By: Dr. Nina Patel-Hinkle, special to SportsMD.com
Tendonitis, tennis elbow or a painful achilles tendinopathy were conditions that didn’t have a lot of relief in the past, unless they became severe enough to require major surgery. But now, with the TENEX procedure performed at The CORE Institute—these tendon problems can be addressed in less than an hour with minimal recovery on the patient’s part.
The TENEX procedure takes about 20 minutes from start to finish, depending on where the damaged tissue is located. There are no stitches at all, and the incision is very small. It’s a minimally invasive procedure—in which we specifically identify the damaged tissue, cut and remove it.
The first step of the procedure is to use an ultrasound machine to identify where the tendon is damaged. Then we use a local anesthetic to numb the area, and the patient does not go under general anesthesia at all.
Next, they make a small incision into the skin and insert the TENEX device. It’s the size of a pen or pencil, with a probe that moves in a back and forth motion. The probe delivers ultrasonic waves to remove the damaged tissue. The total time for treatment is very minimal anywhere from a minute to three or four minutes.
Once the damaged tissue is removed, the physician removes the probe, and the incision is closed with steri-strips and a bandage.
I’ve been really surprised with how little pain the patients have during the procedures. Most patients also make significant improvements in their symptoms within a week.
With the invasive surgeries that were performed prior to the TENEX procedure’s introduction, patients had to go under anesthesia and have larger incisions, which meant longer recovery times.
The most important benefit I’ve seen with the TENEX procedure has been the ability to get the patient back to their desired activities quickly. Being a minimally invasive procedure, the recovery time is much faster.
The recovery time from the TENEX procedure is about six to eight weeks, but patients can be more active than with open surgeries. You’re not laid up, you’re still able to do some activities, but with certain restrictions.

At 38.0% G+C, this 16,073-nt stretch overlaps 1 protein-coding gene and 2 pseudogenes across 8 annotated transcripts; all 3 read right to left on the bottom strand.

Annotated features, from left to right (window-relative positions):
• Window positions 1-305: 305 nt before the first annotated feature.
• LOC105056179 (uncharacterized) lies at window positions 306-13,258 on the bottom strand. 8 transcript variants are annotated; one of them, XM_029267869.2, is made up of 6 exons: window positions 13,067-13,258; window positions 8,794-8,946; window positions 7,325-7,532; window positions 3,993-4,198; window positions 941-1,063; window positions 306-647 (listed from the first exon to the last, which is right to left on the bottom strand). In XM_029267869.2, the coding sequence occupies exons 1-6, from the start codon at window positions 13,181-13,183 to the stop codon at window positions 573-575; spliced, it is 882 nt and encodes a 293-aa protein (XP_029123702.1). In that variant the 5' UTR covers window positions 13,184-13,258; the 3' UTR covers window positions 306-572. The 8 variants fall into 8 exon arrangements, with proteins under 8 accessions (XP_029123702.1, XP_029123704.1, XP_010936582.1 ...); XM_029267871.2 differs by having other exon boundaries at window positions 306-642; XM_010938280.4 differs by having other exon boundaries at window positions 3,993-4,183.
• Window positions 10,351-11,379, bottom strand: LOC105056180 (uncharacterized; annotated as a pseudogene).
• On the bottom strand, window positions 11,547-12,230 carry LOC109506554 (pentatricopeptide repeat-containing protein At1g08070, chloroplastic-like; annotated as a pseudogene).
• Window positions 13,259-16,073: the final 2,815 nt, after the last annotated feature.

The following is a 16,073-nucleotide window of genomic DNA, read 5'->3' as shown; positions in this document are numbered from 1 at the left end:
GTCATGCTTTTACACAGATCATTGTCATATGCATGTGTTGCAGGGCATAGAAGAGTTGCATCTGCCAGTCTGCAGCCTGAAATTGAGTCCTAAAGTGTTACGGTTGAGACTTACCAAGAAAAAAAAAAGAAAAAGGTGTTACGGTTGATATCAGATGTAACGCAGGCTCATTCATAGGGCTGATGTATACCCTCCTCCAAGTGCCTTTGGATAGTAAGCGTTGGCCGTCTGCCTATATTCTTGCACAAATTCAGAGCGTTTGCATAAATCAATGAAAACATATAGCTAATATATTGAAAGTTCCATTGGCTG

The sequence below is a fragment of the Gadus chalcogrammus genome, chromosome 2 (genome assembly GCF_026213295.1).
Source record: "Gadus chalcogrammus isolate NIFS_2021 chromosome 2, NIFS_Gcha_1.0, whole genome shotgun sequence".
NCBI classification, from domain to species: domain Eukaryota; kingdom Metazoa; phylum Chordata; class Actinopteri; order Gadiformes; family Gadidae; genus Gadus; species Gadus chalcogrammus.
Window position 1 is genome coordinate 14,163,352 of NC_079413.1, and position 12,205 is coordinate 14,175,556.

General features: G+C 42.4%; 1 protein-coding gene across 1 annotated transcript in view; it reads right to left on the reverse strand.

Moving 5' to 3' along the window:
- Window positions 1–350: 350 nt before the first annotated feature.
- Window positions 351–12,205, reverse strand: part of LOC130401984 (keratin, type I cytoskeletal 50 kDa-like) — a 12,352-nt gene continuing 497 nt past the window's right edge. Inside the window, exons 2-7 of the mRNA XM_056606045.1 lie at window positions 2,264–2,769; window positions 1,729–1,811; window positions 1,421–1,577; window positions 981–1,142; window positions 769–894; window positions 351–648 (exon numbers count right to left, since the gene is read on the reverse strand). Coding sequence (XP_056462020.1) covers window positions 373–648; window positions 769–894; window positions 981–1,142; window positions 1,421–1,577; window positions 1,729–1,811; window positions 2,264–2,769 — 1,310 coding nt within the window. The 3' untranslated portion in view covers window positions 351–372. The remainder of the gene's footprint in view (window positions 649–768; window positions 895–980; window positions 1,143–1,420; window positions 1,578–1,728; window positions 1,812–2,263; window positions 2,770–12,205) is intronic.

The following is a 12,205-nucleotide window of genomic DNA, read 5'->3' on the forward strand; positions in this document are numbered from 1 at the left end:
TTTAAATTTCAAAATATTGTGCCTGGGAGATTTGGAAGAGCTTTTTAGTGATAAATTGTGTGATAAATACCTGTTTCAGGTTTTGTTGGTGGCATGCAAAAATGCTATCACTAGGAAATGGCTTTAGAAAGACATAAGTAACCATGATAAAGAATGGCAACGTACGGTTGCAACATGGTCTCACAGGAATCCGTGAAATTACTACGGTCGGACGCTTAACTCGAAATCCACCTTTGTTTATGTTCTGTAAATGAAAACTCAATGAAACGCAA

Before Tenex it was basically conservative treatment which included physical therapy, avoiding activities that bother the condition, a brace or a strap, and cortisone injection. Open surgery was an option for severe cases. But now patients have an option that removes the problem with minimal fuss.
In addition to the elbow, the surgery is also performed on shoulders, knees, achilles tendon, and other locations. Prior to the use of TENEX, physicians recommended many non-surgical options to treat painful tissue damage.
About Dr. Nina Patel-Hinkle: Nina Patel-Hinkle DO, CAQSM is a board-certified physician in Family Medicine specializing in Non-Surgical, Rehabilitative & Sports Medicine at The CORE Institute. She is fellowship trained in Primary Care Sports Medicine. Dr. Patel-Hinkle received her Primary Care Sports Medicine fellowship training from the University of Florida: Primary Care Sport Medicine Fellowship program. She completed her residency and internship in Family Practice Program and received her medical degree from Midwestern University- Arizona College of Osteopathic Medicine. Prior to joining The CORE Institute, Dr. Patel-Hinkle served nine years in the United States Navy and attained the rank of Lieutenant Commander. During her active duty time, she worked at several Naval medical facilities, providing care for members of the military and their families both at home and overseas. Dr. Patel-Hinkle served as the Head of the Department of Sports Medicine at the Naval Hospital Camp Lejeune in North Carolina, where she provided musculoskeletal injury evaluations and treatments to service members and taught family medicine residents during their sports medicine rotations. Most recently, she provided treatment to service members and wounded warriors at the Marine Sailor Concussion Recovery Center at Camp Lejeune. Dr. Patel-Hinkle is a member of the American Osteopathic Association, American Academy of Family Physicians, American College of Sports Medicine, and American Medical Society for Sports Medicine.